The Ultimate Adventure isn’t really about comfort. We don’t stay at fancy hotels all week, eat catered meals every day, or hire trail hands to stack rocks if your rig won’t make the climb or to fix broken parts for you. It’s more like four-wheeling, camping, and being dirty for five to seven days at an off-road camp with your buddies. Some days may feel like a death march, but we doubt you’ll hate it, especially if you are open to adventure and definitely when you realize that you’ll be back at work a week later. You won’t know where you’re going, but if you can let someone else tell you how your day is going to go and you’re just along for the fun, you’ll be fine and probably see stuff you’ve never seen before.
That said, there are a few things you can do to make your vehicle more comfortable. We prefer an open vehicle to an enclosed cab. This allows you to see more, experience the road and scenery better, and really get to know the terrain and environment we’re wheeling in. Yes, you’ll get dirty and wet and there will be a lot of wind noise and you may get suntanned, but believe it or not, that is fun. We’re not saying a cab is bad, but tube doors or half doors or no doors at all really make the trip fun. An open cab also allows floorboard and firewall heat to escape better than a cocoon of a cab.
Air conditioning and heat aren’t a bad idea, but running them with the windows down is the more dignified way on UA. That way you won’t get dirty looks from your fellow adventurers who don’t have A/C. Plus, mud can quickly clog A/C condensers, and we always find mud. Floor mats, firewall insulation, and any way to help the heat escape from the engine compartment without entering the cockpit are great ideas.
As for camping, everyone has their own level of comfort. The more gear you bring, the more gear you have to carry and the longer it takes you to set up and tear down camp. Be sure you know how to set up your tent and gear before you come on the trip; you’re not going to want to learn how to do it in the dark and rain the first night. If you’ve never gone to the bathroom in the woods, figure it out before you come on the trip. If you don’t know how to cook over a camp stove or manifold, then don’t expect a hot meal. If you need to wash your face every day, then integrate a water can, cooler, or jug into your vehicle storage system. If you think you want to drink a beer, then you better be of age, be in camp, not be driving, and do it responsibly. If you need coffee daily, learn to make it; we won’t be visiting Starbucks every morning. If you need to do illegal drugs, stay home; you’re not welcome on the trip.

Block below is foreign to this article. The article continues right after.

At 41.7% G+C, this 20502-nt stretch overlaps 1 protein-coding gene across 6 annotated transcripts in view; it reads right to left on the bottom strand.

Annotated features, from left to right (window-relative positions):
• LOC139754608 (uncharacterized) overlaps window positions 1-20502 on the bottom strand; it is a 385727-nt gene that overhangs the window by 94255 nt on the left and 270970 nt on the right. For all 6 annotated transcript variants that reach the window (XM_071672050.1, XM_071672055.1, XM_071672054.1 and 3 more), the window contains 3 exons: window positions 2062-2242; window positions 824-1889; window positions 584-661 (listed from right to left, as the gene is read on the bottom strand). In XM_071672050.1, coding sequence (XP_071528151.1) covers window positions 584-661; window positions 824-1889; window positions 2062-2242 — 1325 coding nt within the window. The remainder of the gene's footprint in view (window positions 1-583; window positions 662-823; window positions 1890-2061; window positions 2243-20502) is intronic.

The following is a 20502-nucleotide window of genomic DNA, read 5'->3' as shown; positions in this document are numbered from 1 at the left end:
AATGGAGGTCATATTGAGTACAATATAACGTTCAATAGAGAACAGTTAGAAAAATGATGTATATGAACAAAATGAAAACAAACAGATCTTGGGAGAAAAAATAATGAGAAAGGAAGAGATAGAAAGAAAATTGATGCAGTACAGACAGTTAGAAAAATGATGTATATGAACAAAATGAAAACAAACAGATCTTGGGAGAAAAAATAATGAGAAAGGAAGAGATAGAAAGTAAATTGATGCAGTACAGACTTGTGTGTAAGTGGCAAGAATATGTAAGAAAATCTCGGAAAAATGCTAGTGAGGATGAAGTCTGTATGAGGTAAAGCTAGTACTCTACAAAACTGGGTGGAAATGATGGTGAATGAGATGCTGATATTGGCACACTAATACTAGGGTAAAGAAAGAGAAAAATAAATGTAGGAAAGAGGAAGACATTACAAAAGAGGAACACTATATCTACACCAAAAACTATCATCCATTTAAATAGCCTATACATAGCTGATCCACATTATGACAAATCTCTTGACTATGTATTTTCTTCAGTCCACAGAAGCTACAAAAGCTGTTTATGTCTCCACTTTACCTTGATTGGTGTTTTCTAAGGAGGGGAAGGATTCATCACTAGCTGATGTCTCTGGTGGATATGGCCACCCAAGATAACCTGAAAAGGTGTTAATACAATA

We’re not going to kill you on the trip, but you will be roughing it and taking care of yourself a fair bit. Our kit usually includes a small tent or camp hammock, a sleeping bag, a small sleeping pad, a few changes of clothes, boots, sandals (for hot road days or mud slogging), rain gear, a sweatshirt, a small camp stove, food, and plenty of water. You need to stay hydrated, as our trip is usually in the middle of summer and often sees triple-digit temperatures.
The Chosen Few
Ultimate Adventure is not an easy event to come along on, but it’s not impossible either. You apply, we pick about five readers, and you come on the trip. But what exactly are we looking for when we chose the readers?
First of all is a cool truck. We like oddballs, bright colors, and something that looks like it has proven itself off-road before. We’re not saying that a black Jeep Wrangler won’t get chosen, but a shot of a bright orange Dodge Carryall with a few dents and dings on a gnarly trail usually gets the judges more excited. Bright colors show up in photos better, and ultimately we’re looking for an exciting group of trucks to showcase in the magazine.
We look for variety. Even if the trip is sponsored by an OEM, we’ll still pick readers with a variety of trucks. We’re not looking for five identical white trucks; variety makes the event more fun. For example, this year we chose a long-wheelbase Samurai and a TrailBlazer partly because they were unique and different.
We also look at your personal experience, and again we want a variety of backgrounds. A doctor, a lawyer, an engineer, a contractor, a burger flipper, a college student, a farmer, a magazine writer…We’re looking for a variety of ages, occupations, and experiences to make a well-rounded group.
The same goes for vehicle hardware. We’re willing to invite just about any make and model truck with just about any setup or upgrades, but if we read about your 1,800 ft-lb diesel engine, 44-inch tires, and light-duty Dana 30 axle, we may question your preparedness. If there’s a built Dana 30 with a four-banger and some 35s in the picture of you wheeling deep in the Canadian forest in a lightweight yet properly stocked 4x4, we will be more likely to pick you.
And again, paint it or wrap it in a bright color. Orange, red, yellow, light green, and electric blue all show up better than brown, black, or dark gray.
Want to Go?
There you have it, plenty of info to dwell on as you begin building your own Ultimate Adventure vehicle. That ought to you keep you distracted from the daily grind, whatever yours may be. Now go to this website, read the rules, fill out the form, and send it in: www.4wheeloffroad.com/ua13_app. We may just be calling you next spring to join the adventure.
720 SW 34th Street
Chris Durham Motorsports
4320 Aerotech Center Way
484 County Road 113
9335 Stevens Road
505 N. Cleveland Ave.